Selcuk Ceken, who works at a local youth activity centre in Hagsatra, said between 40 and 50 youths threw stones at police and smashed windows, then ran off in different directions. He noted the people were in their 20s and seemed well organized.
“It’s difficult to say why they’re doing this,” he said. “Maybe it’s anger at the law and order forces, maybe it’s anger at their own personal situation, such as unemployment or having nowhere to live.”
The riots appear to have been sparked by the police killing of a 69-year-old man wielding a machete in the suburb of Husby this month, which prompted accusations of police brutality. The riots then spread from Husby to other poor Stockholm suburbs.
“We see a society that is becoming increasingly divided and where the gaps, both socially and economically, are becoming larger,” said Rami Al-khamisi, co-founder of Megafonen, a group that works for social change in the suburbs.
“And the people out here are being hit the hardest … We have institutional racism.”
The riots were less severe than those of the past two summers in Britain and France but provided a reminder that even in places less ravaged by the financial crisis than Greece or Spain, state belt-tightening is toughest on the poor, especially immigrants.
“The reason is very simple. Unemployment, the housing situation, disrespect from police,” said Rouzbeh Djalaie, editor of the local Norra Sidan newspaper, which covers Husby. “It just takes something to start a riot, and that was the shooting.”
Djalaie said youths were often stopped by police in the streets for unnecessary identity checks. During the riots, he said some police called local youths “apes.”
The television pictures of blazing cars come as a jolt to a country proud of its reputation for social justice as well as its hospitality towards refugees from war and repression.
“I understand why many people who live in these suburbs and in Husby are worried, upset, angry and concerned,” said Justice Minister Beatrice Ask. “Social exclusion is a very serious cause of many problems, we understand that.”
After decades of practicing the “Swedish model” of generous welfare benefits, Stockholm has been reducing the role of the state since the 1990s, spurring the fastest growth in inequality of any advanced OECD economy.
While average living standards are still among the highest in Europe, successive governments have failed to substantially reduce long-term youth unemployment and poverty, which have affected immigrant communities worst.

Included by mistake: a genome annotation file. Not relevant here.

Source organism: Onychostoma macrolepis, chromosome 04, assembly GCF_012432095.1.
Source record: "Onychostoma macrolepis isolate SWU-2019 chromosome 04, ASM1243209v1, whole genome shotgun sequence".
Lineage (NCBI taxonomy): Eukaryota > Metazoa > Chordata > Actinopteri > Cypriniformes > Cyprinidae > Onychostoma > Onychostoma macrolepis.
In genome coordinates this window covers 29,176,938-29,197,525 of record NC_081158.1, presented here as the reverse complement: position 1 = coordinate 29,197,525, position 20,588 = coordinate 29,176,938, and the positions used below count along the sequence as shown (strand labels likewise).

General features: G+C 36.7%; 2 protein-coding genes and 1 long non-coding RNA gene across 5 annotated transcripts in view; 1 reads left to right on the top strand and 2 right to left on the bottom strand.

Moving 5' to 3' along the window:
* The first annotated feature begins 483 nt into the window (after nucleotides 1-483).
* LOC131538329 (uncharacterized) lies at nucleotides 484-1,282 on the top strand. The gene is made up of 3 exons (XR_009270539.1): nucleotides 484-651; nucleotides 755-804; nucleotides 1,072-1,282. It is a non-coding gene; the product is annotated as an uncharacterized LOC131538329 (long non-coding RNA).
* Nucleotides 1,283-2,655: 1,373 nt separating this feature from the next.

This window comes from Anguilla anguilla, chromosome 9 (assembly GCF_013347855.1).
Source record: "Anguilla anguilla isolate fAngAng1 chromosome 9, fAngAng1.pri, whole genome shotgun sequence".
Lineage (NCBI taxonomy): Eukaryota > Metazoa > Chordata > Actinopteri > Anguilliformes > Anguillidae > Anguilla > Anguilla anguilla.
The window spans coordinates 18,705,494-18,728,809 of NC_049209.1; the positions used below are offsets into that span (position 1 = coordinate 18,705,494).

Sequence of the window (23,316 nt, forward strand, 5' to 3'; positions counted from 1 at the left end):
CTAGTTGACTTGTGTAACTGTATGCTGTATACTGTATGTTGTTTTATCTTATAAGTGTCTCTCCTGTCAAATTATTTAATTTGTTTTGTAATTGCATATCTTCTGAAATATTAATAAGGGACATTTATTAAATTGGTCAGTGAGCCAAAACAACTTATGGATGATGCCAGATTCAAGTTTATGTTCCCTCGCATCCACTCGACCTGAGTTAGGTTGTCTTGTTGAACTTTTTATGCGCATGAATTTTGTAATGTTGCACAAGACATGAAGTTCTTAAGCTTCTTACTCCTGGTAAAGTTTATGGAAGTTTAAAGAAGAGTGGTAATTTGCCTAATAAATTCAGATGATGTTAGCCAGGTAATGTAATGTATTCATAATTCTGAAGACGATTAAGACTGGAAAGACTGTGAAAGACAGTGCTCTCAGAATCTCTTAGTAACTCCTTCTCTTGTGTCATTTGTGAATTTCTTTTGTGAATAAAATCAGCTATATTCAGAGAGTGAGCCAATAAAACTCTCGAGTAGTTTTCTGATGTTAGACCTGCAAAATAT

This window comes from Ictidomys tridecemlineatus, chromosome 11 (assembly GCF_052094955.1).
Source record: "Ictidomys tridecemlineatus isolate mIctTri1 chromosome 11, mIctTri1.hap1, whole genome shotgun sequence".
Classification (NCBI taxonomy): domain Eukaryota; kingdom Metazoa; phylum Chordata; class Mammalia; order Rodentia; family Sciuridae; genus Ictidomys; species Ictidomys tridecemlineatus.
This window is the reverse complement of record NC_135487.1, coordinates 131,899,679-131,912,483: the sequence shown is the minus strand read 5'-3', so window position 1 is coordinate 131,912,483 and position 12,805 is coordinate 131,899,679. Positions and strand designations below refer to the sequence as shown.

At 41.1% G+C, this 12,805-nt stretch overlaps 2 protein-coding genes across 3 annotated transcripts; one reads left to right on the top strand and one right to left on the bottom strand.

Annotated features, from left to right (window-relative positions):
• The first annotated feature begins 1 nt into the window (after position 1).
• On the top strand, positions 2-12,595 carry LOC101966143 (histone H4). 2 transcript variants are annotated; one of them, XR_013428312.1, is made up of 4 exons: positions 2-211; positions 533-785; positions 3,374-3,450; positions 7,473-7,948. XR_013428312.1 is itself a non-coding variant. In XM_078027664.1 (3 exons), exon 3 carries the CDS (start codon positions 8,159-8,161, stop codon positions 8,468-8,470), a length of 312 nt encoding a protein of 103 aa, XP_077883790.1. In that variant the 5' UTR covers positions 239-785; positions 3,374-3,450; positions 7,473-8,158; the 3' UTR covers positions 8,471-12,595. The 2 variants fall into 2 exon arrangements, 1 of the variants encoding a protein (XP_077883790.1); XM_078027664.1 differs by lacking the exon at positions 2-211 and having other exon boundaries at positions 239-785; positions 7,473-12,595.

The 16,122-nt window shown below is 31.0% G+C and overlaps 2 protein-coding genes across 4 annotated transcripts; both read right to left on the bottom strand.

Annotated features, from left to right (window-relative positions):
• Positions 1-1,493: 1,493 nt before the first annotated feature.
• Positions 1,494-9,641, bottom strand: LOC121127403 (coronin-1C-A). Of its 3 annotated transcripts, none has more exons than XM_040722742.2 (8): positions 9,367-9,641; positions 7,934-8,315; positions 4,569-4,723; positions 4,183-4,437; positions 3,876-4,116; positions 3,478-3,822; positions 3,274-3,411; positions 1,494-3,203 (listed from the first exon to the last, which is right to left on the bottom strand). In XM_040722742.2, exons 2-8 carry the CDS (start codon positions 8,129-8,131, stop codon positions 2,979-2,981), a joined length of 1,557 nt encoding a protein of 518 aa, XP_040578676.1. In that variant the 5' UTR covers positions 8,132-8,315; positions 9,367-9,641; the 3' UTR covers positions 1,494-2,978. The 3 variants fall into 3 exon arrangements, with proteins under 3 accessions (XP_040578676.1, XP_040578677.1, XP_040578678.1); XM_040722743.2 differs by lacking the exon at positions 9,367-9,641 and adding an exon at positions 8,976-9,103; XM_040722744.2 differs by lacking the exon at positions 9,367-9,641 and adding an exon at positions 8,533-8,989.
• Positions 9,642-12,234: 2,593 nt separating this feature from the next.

Some 15 percent of the population are foreign-born, and unemployment among these stands at 16 percent, compared with 6 percent for native Swedes, according to OECD data.
Youth unemployment in Husby, at 6 percent, is twice the overall average across the capital.
The left-leaning tabloid Aftonbladet said the riots represented a “gigantic failure” of government policies, which had underpinned the rise of ghettos in the suburbs.
As unemployment has grown, the anti-immigrant Sweden Democrats party has risen to third in polls ahead of a general election due next year, reflecting many voters’ worries that immigrants may be partly to blame.
ASYLUM NUMBERS RISING
While many of the immigrant population are from Nordic neighbors closely tied to Sweden by language or culture, the debate has tended to focus on poor asylum seekers from distant war zones.
Out of a total 103,000 immigrants last year, 43,900 were asylum seekers, almost 50 percent up from 2011. Nearly half of these were refugees from fighting in Syria, Afghanistan or Somalia, and will get at least temporary residency.
Among 44 industrialized countries, Sweden ranks fourth in the absolute number of asylum seekers, and second relative to its population, according to U.N. figures.
Policing in Stockholm has already been the focus of controversy this year, with allegations that police were picking out darker-skinned immigrants for identity checks in subway trains.
(Additional reporting by Johan Ahlander, Simon Johnson, Niklas Pollard and Mia Shanley; Writing by Alistair Scrutton; Editing by Kevin Liffey and Cynthia Osterman)
Elena Marquez, center, and others at a rally to call on Congress to pass immigration reform. (Joe Raedle/Getty …
It’s been a good week for proponents of immigration reform. The sweeping bill that seeks to legalize most of the country’s 11 million unauthorized immigrants was passed by the Senate Judiciary Committee on Tuesday night, after five full days of debate and amendments that did little to significantly change the original compromise.
So, what’s next for the bill?
It is likely to be introduced on the Senate floor as early as June 3, and lawmakers will be able to propose more changes to the legislation there. Meanwhile, a secretive bipartisan group in the House also may release a competing immigration bill, though members are divulging few details about what their proposal will look like.
Immigrant advocates are worried the Senate reform bill may face a tougher crowd in the Republican-led House than it has so far in the Senate.
Ben Monterroso of the Service Employees International Union said advocates worry that GOP House members, all already in election mode for 2014,”are going to play to the base.”